The treaty process in Victoria will likely end with not only a general treaty, but a series of treaties between the state and individual traditional owner groups, which will potentially add to that institutional complexity.

Working better together should not wait until those treaties are in place, Berg argues, but can build on cases of good practice that already exist.

“I see more and more at the local level some really great examples of government agencies, local councils, water authorities, whatever it might be, actually coming together to work out how they can collectively work with a traditional owner group, rather than — as we’ve seen in the past — traditional owner groups being bombarded with 10 different entities coming to them and saying, ‘we need your input on this, we need your input on that’ … and all of it being needed by the end of the day, seemingly.

“I think greater collaboration between local entities, so that they can have a more unified exchange with traditional owners, will lead to really positive benefits for all those entities, for traditional owners and for the community abroad.”


The First Peoples’ Assembly of Victoria is currently developing a framework under which to negotiate a treaty with the state.

This means there are a few years to go until a treaty is concluded, says Berg, who is a member of the assembly.

The lack of an example to follow in Australia has pushed the assembly to look to other countries to see what has and has not worked elsewhere.

“We’ve had many of our members previously go over and visit and talk with other nations around the world,” he explained.

New Zealand is perhaps the leader in this field, having made significant progress on rights and reparations for Maori under its Treaty of Waitangi since the 1970s. The institutions and experiences of Indigenous peoples in Canada and the United States hold a lot of similarities with Australia as well.

The assembly is also looking further afield, recently speaking to representatives of the Sami people from Scandinavia about their experiences.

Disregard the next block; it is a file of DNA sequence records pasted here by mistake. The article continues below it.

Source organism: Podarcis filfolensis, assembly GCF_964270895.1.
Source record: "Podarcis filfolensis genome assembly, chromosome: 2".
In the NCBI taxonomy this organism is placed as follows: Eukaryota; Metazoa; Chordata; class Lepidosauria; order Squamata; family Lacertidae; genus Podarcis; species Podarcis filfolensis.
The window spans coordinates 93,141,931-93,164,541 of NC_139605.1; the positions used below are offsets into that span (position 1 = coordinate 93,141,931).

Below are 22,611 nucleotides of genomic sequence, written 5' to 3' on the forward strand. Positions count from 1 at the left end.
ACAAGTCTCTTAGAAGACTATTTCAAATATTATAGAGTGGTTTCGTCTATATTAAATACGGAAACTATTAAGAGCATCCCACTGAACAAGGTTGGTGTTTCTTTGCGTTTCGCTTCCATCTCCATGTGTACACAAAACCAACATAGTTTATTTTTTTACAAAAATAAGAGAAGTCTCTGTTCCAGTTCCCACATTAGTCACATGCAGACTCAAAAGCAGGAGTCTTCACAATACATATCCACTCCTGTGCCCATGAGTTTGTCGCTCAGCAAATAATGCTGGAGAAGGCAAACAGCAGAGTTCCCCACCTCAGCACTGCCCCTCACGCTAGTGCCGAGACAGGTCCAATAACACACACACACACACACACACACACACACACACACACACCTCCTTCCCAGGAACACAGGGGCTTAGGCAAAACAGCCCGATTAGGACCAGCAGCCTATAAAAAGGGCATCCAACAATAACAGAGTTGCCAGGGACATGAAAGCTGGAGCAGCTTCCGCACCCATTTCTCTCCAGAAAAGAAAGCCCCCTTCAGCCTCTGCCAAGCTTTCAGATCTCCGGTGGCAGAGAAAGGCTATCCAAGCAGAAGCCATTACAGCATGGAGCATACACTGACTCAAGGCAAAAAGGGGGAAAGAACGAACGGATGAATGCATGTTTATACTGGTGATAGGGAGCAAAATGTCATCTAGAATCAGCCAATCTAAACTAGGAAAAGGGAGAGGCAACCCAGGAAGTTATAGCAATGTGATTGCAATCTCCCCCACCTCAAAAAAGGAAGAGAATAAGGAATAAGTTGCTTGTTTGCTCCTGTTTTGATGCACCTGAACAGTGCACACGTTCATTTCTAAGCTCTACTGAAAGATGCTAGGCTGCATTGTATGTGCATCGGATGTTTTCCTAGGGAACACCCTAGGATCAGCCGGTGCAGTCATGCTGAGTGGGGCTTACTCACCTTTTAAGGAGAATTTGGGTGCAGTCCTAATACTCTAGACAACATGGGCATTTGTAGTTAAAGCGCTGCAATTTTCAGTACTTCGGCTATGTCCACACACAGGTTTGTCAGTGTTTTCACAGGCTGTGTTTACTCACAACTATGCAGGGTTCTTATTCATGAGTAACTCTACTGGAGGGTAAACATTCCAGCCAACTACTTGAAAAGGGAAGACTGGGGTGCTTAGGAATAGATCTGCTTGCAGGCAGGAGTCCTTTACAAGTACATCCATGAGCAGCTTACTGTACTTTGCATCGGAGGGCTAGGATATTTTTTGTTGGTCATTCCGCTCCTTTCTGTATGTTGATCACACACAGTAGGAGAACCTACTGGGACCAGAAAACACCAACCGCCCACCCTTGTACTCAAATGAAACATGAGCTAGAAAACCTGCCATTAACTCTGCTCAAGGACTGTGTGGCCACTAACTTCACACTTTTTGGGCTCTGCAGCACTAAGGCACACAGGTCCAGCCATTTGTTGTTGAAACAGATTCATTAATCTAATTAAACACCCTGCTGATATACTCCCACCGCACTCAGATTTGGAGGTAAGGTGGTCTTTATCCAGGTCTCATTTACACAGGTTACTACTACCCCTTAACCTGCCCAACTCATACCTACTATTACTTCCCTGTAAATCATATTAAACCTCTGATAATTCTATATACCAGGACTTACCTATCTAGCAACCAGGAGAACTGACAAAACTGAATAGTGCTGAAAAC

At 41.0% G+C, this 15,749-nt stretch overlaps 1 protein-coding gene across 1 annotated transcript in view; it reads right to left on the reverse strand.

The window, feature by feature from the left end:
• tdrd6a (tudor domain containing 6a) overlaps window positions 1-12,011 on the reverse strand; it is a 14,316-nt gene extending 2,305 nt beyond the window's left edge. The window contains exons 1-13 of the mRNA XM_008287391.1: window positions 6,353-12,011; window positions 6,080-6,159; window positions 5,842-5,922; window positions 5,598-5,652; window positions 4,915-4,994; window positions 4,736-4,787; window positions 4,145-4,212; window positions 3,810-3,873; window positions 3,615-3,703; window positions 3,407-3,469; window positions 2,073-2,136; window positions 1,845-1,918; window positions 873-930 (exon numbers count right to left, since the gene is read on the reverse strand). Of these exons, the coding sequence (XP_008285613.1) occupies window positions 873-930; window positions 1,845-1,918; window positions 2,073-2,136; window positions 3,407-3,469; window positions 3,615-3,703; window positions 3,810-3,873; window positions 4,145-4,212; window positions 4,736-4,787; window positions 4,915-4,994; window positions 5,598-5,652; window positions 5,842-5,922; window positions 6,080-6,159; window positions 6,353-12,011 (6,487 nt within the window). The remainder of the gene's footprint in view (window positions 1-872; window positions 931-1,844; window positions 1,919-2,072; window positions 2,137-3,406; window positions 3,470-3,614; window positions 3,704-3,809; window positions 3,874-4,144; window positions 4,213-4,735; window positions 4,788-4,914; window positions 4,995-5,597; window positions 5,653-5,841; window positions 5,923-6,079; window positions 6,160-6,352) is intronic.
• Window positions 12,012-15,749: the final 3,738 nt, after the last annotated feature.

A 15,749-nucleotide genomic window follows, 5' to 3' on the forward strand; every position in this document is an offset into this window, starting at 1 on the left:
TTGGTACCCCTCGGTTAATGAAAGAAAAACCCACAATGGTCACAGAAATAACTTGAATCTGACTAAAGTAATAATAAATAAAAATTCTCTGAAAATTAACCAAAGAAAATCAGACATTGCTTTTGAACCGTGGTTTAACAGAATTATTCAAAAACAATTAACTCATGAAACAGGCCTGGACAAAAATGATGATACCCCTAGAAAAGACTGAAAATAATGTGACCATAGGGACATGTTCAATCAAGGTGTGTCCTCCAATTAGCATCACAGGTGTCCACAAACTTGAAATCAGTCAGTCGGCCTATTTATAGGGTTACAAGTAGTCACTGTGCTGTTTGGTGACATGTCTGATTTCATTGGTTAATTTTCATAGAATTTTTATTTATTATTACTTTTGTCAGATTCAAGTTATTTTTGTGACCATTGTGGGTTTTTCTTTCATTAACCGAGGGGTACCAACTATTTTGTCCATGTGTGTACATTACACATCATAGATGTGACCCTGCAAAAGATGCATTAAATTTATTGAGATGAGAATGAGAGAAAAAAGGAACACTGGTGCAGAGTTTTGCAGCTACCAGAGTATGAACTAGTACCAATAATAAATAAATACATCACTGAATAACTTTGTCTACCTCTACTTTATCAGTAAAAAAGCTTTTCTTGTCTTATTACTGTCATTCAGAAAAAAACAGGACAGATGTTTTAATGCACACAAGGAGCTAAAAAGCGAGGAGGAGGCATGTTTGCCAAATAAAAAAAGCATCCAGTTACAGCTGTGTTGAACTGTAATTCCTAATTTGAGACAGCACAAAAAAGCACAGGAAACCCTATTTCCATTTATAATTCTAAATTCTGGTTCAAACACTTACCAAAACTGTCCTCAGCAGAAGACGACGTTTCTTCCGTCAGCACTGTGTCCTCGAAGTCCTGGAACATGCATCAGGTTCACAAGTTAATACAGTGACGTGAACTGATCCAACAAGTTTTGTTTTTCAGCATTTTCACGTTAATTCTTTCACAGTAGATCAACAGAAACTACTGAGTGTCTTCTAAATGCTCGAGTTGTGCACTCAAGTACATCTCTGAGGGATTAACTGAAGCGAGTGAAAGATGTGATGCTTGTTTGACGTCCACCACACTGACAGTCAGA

While every country is different, this learning process has been valuable, Berg believes.

“It does help us start from the best starting point that we can. We’re still going to make mistakes in this process, there’s no way on earth that the treaty that we do agree to is going to be perfect from the outset, but I think by learning from other places we can give ourselves the best chance.”

Following the ANZSOG conference, the state government announced Victoria will hold an independent truth and justice commission, which will “investigate both historical and ongoing injustices committed against Aboriginal Victorians, across all areas of social, political, cultural and economic life”.

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Laurie Patton
Laurie Patton
4 months ago

A decade ago former departmental secretary Neville Stevens chaired a review of the Indigenous broadcasting and media sector for the federal government. He was assisted by yours truly and prominent aboriginal activist (and currently number three on the Liberal Party’s South Australian Senate ticket) Kerrynne Liddle.

We met with Indigenous groups across the country and received dozens of detailed and valuable submissions.

Our report contained more than 50 specific recommendations. Collectively they supported the need to provide opportunities for self-management and a lessening of bureaucratic control. They included a range of proposals aimed at creating employment opportunities – particularly in regional and remote areas.

Sadly, the public servants with responsibility for this area of public administration all but ignored our report.

In frustration at their lack of action then communications minister Stephen Conroy hired me as a special advisor with the task of negotiating for SBS to take over the National Indigenous Television Channel. This move, which was solidly supported by the stakeholders we’d met during the review, was the only significant outcome. It gave NITV access to nationwide free-to-air broadcasting.

Last edited 4 months ago by Laurie Patton